Wednesday, March 16, 2016
HIGHLY recommended: Hearts and Minds
I’ve seen documentaries so obscure I can’t even find them on the internet, and yet somehow until recently I hadn’t seen one of the best of all time, Peter Davis’ 1974 Hearts and Minds.
The moment that best captures the spirit of US imperialism during the past century or so is a scene at a Revolutionary War reenactment in Croton, New York. A reenactor is asked to think about commonalities, to consider the Vietnamese in terms of revolutionary anti-colonial struggle. The young man responds derisively: “Are you kidding? Oriental politics? Don’t put me on!”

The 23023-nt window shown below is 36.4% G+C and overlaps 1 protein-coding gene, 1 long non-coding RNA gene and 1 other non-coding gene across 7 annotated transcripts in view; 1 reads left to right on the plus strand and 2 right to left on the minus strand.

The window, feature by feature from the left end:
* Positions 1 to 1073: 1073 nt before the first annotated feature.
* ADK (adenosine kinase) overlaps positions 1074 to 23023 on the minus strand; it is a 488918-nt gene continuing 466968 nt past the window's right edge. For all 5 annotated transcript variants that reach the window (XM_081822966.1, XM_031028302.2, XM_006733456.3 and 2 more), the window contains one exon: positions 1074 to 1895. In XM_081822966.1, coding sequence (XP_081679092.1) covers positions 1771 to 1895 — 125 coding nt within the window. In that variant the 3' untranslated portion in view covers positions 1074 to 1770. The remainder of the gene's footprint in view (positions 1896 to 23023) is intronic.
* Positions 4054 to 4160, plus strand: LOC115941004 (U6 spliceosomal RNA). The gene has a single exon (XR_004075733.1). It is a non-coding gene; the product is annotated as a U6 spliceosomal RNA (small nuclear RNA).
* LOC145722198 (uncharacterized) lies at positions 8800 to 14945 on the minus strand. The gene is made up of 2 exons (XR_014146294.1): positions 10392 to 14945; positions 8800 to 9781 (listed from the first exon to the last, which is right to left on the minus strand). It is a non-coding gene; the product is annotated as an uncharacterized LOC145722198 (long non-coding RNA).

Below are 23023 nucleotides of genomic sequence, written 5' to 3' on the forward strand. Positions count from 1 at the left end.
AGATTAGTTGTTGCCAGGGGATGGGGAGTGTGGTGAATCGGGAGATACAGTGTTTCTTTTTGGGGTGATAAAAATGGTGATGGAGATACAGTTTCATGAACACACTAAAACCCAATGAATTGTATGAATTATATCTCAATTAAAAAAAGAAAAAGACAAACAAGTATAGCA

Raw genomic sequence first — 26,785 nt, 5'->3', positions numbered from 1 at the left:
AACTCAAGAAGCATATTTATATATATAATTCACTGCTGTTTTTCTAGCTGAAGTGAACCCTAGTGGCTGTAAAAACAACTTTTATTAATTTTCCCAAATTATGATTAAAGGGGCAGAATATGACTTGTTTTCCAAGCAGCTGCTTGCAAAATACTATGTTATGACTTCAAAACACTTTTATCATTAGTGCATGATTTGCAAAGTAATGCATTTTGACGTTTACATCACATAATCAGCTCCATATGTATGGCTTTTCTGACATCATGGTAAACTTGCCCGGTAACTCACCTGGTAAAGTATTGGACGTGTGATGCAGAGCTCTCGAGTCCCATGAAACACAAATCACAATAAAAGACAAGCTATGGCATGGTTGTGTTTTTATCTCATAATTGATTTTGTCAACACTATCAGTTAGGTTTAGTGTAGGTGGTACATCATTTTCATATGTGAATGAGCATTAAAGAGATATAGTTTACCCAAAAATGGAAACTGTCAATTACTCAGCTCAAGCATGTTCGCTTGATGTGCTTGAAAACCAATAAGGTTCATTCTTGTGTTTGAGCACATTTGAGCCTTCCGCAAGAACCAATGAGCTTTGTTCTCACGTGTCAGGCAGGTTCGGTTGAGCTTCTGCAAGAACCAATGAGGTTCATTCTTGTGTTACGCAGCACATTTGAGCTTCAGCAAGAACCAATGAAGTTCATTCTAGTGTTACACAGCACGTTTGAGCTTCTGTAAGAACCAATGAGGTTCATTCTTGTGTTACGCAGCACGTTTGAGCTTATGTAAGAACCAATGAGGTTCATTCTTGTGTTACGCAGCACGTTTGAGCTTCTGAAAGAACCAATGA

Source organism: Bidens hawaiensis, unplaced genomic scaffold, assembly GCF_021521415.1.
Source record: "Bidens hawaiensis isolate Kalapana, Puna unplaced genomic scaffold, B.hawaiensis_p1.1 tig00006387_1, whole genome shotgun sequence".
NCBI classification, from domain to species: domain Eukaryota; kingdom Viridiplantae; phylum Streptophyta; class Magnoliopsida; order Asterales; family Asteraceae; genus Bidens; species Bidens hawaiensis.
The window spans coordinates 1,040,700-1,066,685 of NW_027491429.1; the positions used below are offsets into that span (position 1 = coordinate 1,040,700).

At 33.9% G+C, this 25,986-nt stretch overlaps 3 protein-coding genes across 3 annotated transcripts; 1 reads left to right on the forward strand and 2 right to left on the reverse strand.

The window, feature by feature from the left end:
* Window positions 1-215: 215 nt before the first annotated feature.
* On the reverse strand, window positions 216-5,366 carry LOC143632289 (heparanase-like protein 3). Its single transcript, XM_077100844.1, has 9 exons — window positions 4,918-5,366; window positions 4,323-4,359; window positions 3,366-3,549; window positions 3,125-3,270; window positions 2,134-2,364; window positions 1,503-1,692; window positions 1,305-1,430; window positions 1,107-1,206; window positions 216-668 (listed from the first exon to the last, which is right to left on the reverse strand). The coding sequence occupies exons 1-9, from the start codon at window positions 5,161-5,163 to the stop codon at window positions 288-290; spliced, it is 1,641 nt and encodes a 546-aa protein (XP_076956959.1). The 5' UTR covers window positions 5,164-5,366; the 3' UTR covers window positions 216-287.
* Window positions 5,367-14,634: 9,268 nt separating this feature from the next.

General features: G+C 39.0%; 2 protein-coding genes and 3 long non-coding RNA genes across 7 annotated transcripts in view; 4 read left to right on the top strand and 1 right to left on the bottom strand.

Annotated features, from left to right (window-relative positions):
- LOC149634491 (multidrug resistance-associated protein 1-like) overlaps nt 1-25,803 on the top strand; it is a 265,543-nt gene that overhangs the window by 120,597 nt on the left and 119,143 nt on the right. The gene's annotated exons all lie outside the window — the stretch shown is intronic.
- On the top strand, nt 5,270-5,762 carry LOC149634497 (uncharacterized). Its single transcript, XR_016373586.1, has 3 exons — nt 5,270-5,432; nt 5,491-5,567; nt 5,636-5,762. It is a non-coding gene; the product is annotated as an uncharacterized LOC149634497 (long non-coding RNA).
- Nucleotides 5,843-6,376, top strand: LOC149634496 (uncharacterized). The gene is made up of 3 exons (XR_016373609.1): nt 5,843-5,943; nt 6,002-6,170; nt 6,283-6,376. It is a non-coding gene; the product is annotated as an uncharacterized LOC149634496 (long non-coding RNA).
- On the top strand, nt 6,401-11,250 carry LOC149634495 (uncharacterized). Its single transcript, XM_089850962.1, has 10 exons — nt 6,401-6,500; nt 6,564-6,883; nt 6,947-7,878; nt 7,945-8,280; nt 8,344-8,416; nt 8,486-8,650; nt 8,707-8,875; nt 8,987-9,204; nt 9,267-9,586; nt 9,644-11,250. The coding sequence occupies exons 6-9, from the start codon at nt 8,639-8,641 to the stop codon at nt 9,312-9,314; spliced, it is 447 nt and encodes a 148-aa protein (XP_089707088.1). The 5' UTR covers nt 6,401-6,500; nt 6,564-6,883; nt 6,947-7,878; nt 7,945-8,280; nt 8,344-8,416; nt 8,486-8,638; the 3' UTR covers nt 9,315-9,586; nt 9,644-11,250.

So much of US imperialism rests on this assumption: that people in most of the world have no politics. They can be clients, stooges, pawns, threats, enemies, rebels, savages, primitives, labor, markets, religious zealots, henchmen, fanatics, or victims, but they don’t – and can’t – have genuine politics, understood in the same terms as our own.